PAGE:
Social networks are trying harder than ever to offer what their rivals offer. Users are finding that whenever a new feature pops up somewhere, soon enough something inherently similar materialises on all of the others. So what’s the deal, guys? Are we moving towards standardised social media?
It’s around this time that a great deal of marketers come out of the woodwork and begin to lay down their predictions for next year’s social media trends. In the past this has often come in the guise of leaked features and forecasts on what new aspects each network will focus on developing in the coming months. But throughout 2016 social networks’ developmental priorities have changed in a way that is so glaringly obvious it has, for the large part, gone unnoticed.
What we’re seeing, whether as a momentary trend or a glimpse into the future of social networking, is the standardisation of social media sites. This has come in the guise of products that would have been considered a single network niche a few years ago, being slightly altered and assimilated by others. Here are a few of the most obvious examples:
- Facebook delivering trending topics in a way that is very reminiscent of the way that news is delivered on Twitter.
- Twitter expanding its character count to allow users to express more in posts reminiscent of those on Facebook.
- Snapchat introducing Memories, an update that took it fully out of it’s “disappearing content” niche and aligned it with Instagram’s more permanent capabilities.
- Instagram introducing Stories, and more recently ephemeral direct content, both features that are nigh-on the same as what originally made Snapchat popular.
- Facebook giving disappearing content a go for themselves in a test for Messenger.
- Facebook introducing Facebook Live little after Twitter assimilated Periscope into itself.
- Instagram hopping on the live content bandwagon with an ephemeral twist in its latest update.
Even YouTube has started to expand in this way by testing community features including the posting of text and visual content; which is what Facebook first did before it was suddenly able to do a whole other heap of things as well. YouTube is likely to cling tight to its position as prime video-sharing site above social network as we delve into 2017 – but it seems even they couldn’t resist the tide of casual thievery that has become all-too-common this year.
While as yet no one network has been totally honest with us about their updates (they’re still opting for “we’re expanding the way users can connect with one another” over “people seem to like this sort of feature on Snapchat so we thought we’d give it a try”), little has been more obvious to marketers throughout 2016.
The big four get physical
The sites that are stepping on each others toes here are the current forerunners in the world of social networking – Facebook, Instagram, Snapchat and Twitter. Each of these social media giants have, to varying degrees of success (sorry Twitter), invested this year into becoming the social network. For a while, everybody was content to believe that that was Facebook – and it certainly is at the moment – but the internet is a strange a wondrous place so who knows what could happen in the future if standardised social media really is where we are headed.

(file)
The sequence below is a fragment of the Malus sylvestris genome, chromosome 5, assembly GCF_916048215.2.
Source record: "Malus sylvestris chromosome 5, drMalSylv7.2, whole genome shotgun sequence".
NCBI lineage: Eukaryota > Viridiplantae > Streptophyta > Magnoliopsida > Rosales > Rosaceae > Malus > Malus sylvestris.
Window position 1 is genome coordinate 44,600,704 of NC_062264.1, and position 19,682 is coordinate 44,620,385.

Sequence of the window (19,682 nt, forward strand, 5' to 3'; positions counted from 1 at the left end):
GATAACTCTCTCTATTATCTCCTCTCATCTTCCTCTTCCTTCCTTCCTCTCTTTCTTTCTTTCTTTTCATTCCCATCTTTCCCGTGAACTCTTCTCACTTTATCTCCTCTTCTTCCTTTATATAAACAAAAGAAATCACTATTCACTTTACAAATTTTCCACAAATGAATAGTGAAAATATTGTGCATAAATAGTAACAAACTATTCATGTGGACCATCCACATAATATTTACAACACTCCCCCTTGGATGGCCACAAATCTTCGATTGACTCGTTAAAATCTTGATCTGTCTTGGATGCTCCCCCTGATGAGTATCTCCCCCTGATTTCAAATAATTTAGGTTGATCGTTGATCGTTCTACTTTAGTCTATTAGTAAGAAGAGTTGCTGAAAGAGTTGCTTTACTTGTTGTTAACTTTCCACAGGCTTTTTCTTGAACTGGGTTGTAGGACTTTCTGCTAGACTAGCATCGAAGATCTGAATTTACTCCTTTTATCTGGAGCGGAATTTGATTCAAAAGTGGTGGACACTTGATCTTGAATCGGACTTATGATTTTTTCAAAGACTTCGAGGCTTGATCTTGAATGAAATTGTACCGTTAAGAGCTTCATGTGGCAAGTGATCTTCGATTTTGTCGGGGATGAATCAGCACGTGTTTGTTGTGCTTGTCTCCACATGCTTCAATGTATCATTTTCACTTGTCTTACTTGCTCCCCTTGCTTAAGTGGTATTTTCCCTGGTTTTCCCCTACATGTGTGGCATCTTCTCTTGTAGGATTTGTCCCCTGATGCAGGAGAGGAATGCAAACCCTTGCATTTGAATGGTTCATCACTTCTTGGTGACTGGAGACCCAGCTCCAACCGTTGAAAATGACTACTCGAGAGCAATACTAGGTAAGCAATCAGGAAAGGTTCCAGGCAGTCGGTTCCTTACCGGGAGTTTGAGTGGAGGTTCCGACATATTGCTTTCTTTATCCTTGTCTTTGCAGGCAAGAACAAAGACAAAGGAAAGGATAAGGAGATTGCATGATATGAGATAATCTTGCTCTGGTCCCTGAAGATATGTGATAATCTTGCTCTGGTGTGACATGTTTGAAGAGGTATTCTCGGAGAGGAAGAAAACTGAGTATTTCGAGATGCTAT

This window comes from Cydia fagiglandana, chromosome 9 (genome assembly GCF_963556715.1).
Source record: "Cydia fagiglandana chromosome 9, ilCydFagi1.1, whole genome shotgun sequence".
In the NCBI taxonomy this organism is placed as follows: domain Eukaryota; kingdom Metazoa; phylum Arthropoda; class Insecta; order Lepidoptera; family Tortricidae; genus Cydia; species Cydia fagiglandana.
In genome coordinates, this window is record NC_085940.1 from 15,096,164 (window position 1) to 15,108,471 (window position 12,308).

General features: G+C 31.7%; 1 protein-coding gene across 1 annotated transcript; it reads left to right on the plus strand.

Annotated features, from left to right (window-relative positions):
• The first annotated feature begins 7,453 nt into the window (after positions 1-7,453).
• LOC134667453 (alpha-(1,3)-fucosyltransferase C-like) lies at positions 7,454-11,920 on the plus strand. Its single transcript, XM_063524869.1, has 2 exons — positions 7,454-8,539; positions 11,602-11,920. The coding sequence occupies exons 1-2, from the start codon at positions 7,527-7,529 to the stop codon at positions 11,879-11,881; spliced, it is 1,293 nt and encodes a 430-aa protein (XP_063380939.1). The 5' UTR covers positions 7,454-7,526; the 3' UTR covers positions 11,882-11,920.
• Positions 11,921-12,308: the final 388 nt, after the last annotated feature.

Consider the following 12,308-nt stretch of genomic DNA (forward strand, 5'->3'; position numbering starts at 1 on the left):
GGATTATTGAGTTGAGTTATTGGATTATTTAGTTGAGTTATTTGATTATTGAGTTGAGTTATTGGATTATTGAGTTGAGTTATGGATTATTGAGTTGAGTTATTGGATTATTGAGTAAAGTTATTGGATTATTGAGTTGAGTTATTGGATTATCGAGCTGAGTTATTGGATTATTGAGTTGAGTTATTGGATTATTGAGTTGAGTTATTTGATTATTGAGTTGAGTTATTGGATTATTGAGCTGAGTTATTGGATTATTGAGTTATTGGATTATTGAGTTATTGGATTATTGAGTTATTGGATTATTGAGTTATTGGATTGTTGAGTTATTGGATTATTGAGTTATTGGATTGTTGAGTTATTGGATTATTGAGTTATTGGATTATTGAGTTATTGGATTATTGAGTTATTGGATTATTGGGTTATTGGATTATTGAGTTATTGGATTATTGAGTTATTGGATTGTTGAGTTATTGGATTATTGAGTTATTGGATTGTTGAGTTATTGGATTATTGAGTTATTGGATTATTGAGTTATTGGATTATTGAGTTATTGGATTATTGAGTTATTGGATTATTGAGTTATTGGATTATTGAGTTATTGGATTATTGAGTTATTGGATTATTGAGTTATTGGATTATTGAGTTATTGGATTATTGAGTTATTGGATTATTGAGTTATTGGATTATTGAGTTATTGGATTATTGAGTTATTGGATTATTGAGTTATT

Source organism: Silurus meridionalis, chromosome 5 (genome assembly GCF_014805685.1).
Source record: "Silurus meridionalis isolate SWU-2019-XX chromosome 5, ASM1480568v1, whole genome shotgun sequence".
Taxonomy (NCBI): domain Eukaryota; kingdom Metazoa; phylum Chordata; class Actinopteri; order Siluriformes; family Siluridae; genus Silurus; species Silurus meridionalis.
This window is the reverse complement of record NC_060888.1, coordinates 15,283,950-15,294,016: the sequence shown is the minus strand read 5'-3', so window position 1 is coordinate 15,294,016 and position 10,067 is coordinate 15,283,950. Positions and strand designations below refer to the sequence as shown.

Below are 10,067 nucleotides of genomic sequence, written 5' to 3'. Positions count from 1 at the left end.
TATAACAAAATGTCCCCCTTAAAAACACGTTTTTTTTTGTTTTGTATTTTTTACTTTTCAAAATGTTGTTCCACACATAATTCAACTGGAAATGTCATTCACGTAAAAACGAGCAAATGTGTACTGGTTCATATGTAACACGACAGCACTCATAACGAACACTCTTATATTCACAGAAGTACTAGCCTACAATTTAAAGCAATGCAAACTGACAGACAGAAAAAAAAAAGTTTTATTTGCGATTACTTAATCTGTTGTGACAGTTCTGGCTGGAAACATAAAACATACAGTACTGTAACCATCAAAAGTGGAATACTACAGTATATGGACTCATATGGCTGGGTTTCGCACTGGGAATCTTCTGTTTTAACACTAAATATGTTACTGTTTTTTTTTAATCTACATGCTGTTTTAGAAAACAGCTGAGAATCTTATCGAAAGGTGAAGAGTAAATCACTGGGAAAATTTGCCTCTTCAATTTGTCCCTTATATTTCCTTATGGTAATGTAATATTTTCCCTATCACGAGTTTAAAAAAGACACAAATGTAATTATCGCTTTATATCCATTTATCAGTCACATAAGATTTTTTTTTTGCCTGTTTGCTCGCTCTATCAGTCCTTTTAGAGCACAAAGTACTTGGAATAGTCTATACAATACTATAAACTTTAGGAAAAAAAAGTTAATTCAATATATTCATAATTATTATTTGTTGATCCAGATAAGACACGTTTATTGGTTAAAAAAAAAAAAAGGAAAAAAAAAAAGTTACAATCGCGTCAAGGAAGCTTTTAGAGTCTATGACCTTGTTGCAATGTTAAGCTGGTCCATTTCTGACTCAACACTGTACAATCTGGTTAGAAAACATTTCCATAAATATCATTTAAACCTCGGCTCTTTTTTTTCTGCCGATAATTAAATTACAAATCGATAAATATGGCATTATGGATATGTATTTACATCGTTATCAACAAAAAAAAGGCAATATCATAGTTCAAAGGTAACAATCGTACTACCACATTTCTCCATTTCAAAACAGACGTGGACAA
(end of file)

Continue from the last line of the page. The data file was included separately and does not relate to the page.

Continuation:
Let’s be clear here. There are reasons we haven’t seen Periscope throw on advanced business advertising tools or Reddit offer live streaming – the former because it is primarily an app with one capability, the latter because… well, because it’s Reddit and it does what it likes. These aren’t competing in the same way that the big four are – or, at least, they aren’t yet.
What is concerning is that the big four could be cultivating an aura of expectation within users for certain features. While it might not be immediate, there may well come a point when each new site has to conform to a conventional framework in order to be considered a viable network.
“But seriously, where should I post that?”
Standardised social media is looking increasingly inevitable – at least among the most popular networks. Branding, marketing and personal preference have become the primary reasons why users invest in one over another. With the expansion of features, when it comes to the question “where should I post that?” the answer is no longer simple. Really it comes down to where your audience is, where you are established, and where trends and discussions within your industry are common.
Obviously, certain types of content still lend themselves well to certain networks, as do certain outcomes. For example, if you’re looking for click-throughs then Instagram is still next to useless. But if you’re looking for reach and brand awareness, its influence can be enormous.
Is standardised social media becoming a reality? Tweet us your thoughts – @GiraffeSM.